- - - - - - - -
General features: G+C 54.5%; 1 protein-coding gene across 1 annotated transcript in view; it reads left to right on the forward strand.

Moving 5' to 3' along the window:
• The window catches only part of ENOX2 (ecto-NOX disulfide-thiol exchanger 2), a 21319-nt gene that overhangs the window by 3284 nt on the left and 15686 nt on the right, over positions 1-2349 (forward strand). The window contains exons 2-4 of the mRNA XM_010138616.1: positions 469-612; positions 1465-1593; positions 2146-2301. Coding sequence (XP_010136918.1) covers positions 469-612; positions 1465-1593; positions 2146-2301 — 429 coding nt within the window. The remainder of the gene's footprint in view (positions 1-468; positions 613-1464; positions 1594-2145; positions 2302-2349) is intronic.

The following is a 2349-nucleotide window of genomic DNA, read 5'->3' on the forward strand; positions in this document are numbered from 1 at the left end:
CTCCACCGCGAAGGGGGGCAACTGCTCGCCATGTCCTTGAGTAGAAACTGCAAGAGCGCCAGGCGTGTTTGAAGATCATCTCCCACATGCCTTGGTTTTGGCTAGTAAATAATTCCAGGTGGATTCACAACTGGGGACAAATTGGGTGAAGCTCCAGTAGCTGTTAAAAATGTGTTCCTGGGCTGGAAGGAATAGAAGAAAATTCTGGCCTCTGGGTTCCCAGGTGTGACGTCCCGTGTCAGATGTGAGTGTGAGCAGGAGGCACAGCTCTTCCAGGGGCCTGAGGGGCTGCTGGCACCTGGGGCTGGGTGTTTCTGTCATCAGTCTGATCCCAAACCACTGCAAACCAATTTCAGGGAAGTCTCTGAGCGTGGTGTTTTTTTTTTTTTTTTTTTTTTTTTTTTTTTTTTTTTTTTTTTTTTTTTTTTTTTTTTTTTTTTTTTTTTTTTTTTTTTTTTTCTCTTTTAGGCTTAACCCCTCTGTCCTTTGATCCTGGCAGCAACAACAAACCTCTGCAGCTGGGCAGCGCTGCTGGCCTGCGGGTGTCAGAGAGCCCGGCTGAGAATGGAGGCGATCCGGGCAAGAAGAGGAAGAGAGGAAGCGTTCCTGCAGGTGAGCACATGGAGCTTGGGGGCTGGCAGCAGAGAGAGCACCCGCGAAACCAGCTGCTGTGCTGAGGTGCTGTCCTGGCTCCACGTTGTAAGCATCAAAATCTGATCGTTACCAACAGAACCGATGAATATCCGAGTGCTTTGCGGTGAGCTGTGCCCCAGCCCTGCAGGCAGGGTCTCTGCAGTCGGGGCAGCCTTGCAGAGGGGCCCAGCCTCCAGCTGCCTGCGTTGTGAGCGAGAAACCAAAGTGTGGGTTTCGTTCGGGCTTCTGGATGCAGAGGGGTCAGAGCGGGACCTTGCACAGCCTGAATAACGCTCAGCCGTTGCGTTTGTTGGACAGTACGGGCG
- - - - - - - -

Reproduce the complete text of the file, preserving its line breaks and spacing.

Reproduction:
General features: G+C 54.5%; 1 protein-coding gene across 1 annotated transcript in view; it reads left to right on the forward strand.

Moving 5' to 3' along the window:
• The window catches only part of ENOX2 (ecto-NOX disulfide-thiol exchanger 2), a 21319-nt gene that overhangs the window by 3284 nt on the left and 15686 nt on the right, over positions 1-2349 (forward strand). The window contains exons 2-4 of the mRNA XM_010138616.1: positions 469-612; positions 1465-1593; positions 2146-2301. Coding sequence (XP_010136918.1) covers positions 469-612; positions 1465-1593; positions 2146-2301 — 429 coding nt within the window. The remainder of the gene's footprint in view (positions 1-468; positions 613-1464; positions 1594-2145; positions 2302-2349) is intronic.

The following is a 2349-nucleotide window of genomic DNA, read 5'->3' on the forward strand; positions in this document are numbered from 1 at the left end:
CTCCACCGCGAAGGGGGGCAACTGCTCGCCATGTCCTTGAGTAGAAACTGCAAGAGCGCCAGGCGTGTTTGAAGATCATCTCCCACATGCCTTGGTTTTGGCTAGTAAATAATTCCAGGTGGATTCACAACTGGGGACAAATTGGGTGAAGCTCCAGTAGCTGTTAAAAATGTGTTCCTGGGCTGGAAGGAATAGAAGAAAATTCTGGCCTCTGGGTTCCCAGGTGTGACGTCCCGTGTCAGATGTGAGTGTGAGCAGGAGGCACAGCTCTTCCAGGGGCCTGAGGGGCTGCTGGCACCTGGGGCTGGGTGTTTCTGTCATCAGTCTGATCCCAAACCACTGCAAACCAATTTCAGGGAAGTCTCTGAGCGTGGTGTTTTTTTTTTTTTTTTTTTTTTTTTTTTTTTTTTTTTTTTTTTTTTTTTTTTTTTTTTTTTTTTTTTTTTTTTTTTTTTTTTTCTCTTTTAGGCTTAACCCCTCTGTCCTTTGATCCTGGCAGCAACAACAAACCTCTGCAGCTGGGCAGCGCTGCTGGCCTGCGGGTGTCAGAGAGCCCGGCTGAGAATGGAGGCGATCCGGGCAAGAAGAGGAAGAGAGGAAGCGTTCCTGCAGGTGAGCACATGGAGCTTGGGGGCTGGCAGCAGAGAGAGCACCCGCGAAACCAGCTGCTGTGCTGAGGTGCTGTCCTGGCTCCACGTTGTAAGCATCAAAATCTGATCGTTACCAACAGAACCGATGAATATCCGAGTGCTTTGCGGTGAGCTGTGCCCCAGCCCTGCAGGCAGGGTCTCTGCAGTCGGGGCAGCCTTGCAGAGGGGCCCAGCCTCCAGCTGCCTGCGTTGTGAGCGAGAAACCAAAGTGTGGGTTTCGTTCGGGCTTCTGGATGCAGAGGGGTCAGAGCGGGACCTTGCACAGCCTGAATAACGCTCAGCCGTTGCGTTTGTTGGACAGTACGGGCG